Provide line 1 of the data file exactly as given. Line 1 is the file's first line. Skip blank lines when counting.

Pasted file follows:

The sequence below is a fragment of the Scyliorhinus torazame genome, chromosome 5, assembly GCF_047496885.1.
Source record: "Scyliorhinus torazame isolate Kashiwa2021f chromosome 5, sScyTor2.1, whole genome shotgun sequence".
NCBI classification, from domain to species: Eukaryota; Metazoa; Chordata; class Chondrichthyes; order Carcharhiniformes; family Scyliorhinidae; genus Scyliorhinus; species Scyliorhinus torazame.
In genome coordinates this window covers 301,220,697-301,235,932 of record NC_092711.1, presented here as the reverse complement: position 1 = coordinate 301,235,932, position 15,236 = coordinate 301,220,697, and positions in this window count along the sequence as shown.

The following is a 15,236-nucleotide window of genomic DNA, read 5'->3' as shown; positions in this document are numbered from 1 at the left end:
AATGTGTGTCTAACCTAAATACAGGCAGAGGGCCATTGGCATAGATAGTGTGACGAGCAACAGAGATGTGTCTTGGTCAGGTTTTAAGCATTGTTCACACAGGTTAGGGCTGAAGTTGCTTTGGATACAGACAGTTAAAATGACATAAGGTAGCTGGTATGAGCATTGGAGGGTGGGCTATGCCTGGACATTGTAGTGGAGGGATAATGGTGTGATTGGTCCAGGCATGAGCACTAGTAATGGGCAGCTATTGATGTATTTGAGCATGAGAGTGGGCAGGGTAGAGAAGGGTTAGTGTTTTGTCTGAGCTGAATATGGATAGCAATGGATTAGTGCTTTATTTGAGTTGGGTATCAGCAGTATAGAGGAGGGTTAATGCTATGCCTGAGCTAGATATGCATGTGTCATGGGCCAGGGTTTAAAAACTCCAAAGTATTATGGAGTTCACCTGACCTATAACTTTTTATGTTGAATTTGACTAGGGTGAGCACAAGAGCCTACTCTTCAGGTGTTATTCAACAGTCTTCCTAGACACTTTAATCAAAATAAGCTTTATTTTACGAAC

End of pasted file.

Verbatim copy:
The sequence below is a fragment of the Scyliorhinus torazame genome, chromosome 5, assembly GCF_047496885.1.